Monday, March 15, 2021

Singing our way out of Lockdown!


All photos courtesy of unsplash

Our Singing


Who would have thought that the last year would pass so quickly? At first, we wondered how we would cope with all those restrictions for so long, but here we are. And now we are being promised some gradual moves towards “normality”, but old fashioned “normal” may never return, or not for a long time yet.


Among the more normal things, we would love to see soon would be the opportunity to meet with our Christian brothers and sisters in proper church gatherings, to remember our Lord, to listen to His Word, to pray together, to sing again in harmony or unison. At least we try to do that, but maybe in future, our singing will have to be a bit more subdued because they are telling us that sometimes singing can spread things like viruses! We’re not there yet, so meantime, we can listen to messages of hope and cheer online. And we all can, and we all should keep reading our Bibles and praying every day. As an old Sunday School song says:


Read your Bible, pray every day ...  and you’ll grow, grow, grow!


You may remember the other verse, which is:


I will make you fishers of men ... if you follow Me!


In our reading and praying, we communicate with the Lord, one to one, but what about our singing? It’s great to sing along with others, but what if you can’t do that just now? Can we sing to ourselves? Some people speak to themselves, and that’s OK sometimes. Ephesians 5.19 tells us that both speaking to yourself and singing to yourself is a good thing: “Speaking to yourselves in psalms and hymns and spiritual songs, singing and making melody in your heart to the Lord.” The inspired words in the Psalms, and the beautiful words of hymn-writers, are often the very words we need to express how we feel some days or lift our hearts in appreciation and worship to God at any time. We know that the Lord hears and appreciates it, for He says, “Whoever offers praise, glorifies me,” Psalm 50.23.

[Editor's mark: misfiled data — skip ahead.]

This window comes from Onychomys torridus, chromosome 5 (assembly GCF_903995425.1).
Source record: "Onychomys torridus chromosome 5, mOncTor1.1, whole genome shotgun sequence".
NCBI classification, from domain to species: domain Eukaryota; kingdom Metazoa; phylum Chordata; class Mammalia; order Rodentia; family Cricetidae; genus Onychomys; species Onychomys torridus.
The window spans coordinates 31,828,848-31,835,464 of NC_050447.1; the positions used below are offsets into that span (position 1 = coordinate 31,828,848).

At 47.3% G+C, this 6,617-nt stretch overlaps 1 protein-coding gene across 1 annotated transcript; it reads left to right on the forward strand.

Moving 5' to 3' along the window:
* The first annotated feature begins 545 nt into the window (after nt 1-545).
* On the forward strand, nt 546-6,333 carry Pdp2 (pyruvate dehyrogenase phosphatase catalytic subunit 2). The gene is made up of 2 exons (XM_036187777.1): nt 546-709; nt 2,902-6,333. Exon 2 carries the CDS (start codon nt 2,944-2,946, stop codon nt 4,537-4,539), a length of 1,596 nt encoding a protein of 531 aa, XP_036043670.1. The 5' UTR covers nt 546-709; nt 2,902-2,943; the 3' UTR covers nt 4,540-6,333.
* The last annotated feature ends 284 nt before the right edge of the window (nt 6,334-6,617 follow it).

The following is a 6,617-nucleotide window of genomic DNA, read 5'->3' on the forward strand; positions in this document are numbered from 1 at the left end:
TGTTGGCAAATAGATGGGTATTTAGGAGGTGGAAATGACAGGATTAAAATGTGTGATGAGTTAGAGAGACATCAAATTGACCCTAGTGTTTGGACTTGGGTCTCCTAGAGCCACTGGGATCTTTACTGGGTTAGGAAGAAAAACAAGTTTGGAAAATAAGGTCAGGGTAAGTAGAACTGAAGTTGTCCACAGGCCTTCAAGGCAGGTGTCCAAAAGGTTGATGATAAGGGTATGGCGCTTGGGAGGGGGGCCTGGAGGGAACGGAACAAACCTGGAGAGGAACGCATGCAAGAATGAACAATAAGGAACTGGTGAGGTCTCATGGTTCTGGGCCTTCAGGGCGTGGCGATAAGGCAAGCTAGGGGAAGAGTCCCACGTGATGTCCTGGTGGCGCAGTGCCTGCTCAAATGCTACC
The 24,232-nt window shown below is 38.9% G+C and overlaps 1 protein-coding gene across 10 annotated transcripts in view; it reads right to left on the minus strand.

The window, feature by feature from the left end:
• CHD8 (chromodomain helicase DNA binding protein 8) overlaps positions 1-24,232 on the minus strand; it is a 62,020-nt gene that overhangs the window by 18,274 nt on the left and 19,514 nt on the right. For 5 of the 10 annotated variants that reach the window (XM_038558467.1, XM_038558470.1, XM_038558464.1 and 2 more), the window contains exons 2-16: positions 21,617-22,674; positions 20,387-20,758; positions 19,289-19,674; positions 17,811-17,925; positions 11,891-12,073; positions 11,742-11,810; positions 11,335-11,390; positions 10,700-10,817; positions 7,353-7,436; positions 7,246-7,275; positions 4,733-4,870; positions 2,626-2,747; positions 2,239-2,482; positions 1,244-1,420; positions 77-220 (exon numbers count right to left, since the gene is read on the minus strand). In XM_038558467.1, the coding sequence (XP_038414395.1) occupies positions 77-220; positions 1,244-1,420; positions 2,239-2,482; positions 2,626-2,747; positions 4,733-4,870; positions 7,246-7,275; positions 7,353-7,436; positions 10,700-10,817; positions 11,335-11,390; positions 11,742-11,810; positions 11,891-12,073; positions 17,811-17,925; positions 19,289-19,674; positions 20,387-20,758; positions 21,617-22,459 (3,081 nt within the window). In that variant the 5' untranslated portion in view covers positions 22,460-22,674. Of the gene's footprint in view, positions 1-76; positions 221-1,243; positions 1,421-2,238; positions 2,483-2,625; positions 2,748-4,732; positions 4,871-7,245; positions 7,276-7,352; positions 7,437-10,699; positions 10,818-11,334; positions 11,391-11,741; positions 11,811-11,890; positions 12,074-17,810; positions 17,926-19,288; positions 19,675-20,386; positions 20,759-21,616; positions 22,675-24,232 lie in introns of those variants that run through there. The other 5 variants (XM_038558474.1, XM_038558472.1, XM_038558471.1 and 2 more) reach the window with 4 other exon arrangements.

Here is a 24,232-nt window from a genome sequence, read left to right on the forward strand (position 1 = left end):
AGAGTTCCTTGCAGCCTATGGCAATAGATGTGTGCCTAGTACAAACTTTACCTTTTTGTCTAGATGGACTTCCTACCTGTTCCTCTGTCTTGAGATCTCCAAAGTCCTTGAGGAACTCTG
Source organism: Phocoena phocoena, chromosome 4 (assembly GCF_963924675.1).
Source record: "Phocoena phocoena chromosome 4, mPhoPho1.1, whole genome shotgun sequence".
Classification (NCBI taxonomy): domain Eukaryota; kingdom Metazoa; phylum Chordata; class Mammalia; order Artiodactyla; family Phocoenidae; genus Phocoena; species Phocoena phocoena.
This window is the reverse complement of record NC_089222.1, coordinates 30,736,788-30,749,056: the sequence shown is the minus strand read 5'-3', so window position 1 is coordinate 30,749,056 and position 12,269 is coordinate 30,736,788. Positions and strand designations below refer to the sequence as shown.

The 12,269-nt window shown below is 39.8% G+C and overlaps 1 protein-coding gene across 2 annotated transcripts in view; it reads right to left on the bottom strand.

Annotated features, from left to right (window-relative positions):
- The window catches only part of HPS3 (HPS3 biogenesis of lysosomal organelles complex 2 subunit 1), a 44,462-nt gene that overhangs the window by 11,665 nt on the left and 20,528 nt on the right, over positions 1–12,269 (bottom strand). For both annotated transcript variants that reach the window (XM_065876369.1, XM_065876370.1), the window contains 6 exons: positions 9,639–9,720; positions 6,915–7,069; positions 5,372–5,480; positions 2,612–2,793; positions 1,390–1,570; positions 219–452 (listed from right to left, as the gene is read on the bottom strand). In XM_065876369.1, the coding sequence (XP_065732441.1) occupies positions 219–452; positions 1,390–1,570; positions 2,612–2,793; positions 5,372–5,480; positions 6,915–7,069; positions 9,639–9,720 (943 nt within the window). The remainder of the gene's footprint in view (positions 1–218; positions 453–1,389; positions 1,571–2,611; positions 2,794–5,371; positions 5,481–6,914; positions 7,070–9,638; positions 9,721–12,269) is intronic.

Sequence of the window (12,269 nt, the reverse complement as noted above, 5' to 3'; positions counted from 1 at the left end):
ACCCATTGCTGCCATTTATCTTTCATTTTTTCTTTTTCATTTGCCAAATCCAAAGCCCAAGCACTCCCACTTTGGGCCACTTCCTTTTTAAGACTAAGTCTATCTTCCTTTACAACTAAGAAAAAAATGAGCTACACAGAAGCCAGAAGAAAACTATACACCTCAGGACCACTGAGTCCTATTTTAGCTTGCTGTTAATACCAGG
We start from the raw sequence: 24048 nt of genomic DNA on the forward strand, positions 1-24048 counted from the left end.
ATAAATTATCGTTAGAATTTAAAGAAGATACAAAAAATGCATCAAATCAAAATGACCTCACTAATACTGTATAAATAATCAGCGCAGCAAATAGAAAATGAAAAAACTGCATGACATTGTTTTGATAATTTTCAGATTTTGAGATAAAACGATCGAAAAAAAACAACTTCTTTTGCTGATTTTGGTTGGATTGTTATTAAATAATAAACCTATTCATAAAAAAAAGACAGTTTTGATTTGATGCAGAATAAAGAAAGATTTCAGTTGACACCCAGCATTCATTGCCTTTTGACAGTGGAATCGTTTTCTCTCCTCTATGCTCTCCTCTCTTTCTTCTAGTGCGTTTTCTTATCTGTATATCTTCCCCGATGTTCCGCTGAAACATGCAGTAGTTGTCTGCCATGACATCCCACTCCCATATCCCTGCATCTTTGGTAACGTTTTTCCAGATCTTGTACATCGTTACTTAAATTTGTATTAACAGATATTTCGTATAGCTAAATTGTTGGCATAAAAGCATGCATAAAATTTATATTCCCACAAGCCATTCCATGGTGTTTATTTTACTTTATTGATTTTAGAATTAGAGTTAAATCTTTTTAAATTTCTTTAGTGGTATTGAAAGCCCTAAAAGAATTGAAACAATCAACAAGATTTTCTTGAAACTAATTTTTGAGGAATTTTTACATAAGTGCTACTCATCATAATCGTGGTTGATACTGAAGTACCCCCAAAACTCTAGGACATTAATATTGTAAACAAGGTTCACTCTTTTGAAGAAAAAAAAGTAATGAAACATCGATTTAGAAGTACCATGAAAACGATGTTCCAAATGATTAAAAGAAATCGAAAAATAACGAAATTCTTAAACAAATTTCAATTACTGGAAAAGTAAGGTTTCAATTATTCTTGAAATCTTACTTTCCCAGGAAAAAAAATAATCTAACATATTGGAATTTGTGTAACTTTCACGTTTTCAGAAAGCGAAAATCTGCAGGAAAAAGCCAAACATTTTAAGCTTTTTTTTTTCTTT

When other people hear us singing, it can have an effect on them. When Paul and Silas were in prison in Philippi (for preaching the Gospel), they “prayed and sang praises to God” – at midnight! We might have thought that wasn’t a good time to sing and not a good place to be singing, especially after they had been beaten up by the jailor. But they were singing, and we read that the prisoners in that jail were listening to them.


God got the praise, and others got the blessing, for as you read this story in Acts 16.19-34, you are reminded that the jailor, who also must have heard them, came and asked, “What must I do to be saved?” And the great answers was and still is, “Believe on the Lord Jesus Christ and you will be saved!”


Looking back, I seem to remember that years ago, many Christians went about singing a lot more than we do now – in the house, at their work, on the land, and on the sea! We have more recorded music and singing to listen to nowadays, and that’s good sometimes. But let’s not forget to sing for ourselves, maybe along with the recordings if you are enjoying it! You never know who is listening! God certainly is, but perhaps someone else will get a blessing too.


So, what about this one?


I will sing of my Redeemer.

And His wondrous love to me!

On the cruel cross, He suffered.

From the curse to set me free!


Sing, oh sing ... of my Redeemer,

With His blood He purchased me.

On the cross, He sealed my pardon

Paid my debt and made me free!


[Philipp Bliss, 1838-1876]





Written by Bert Cargill, St Monans and used by kind permission


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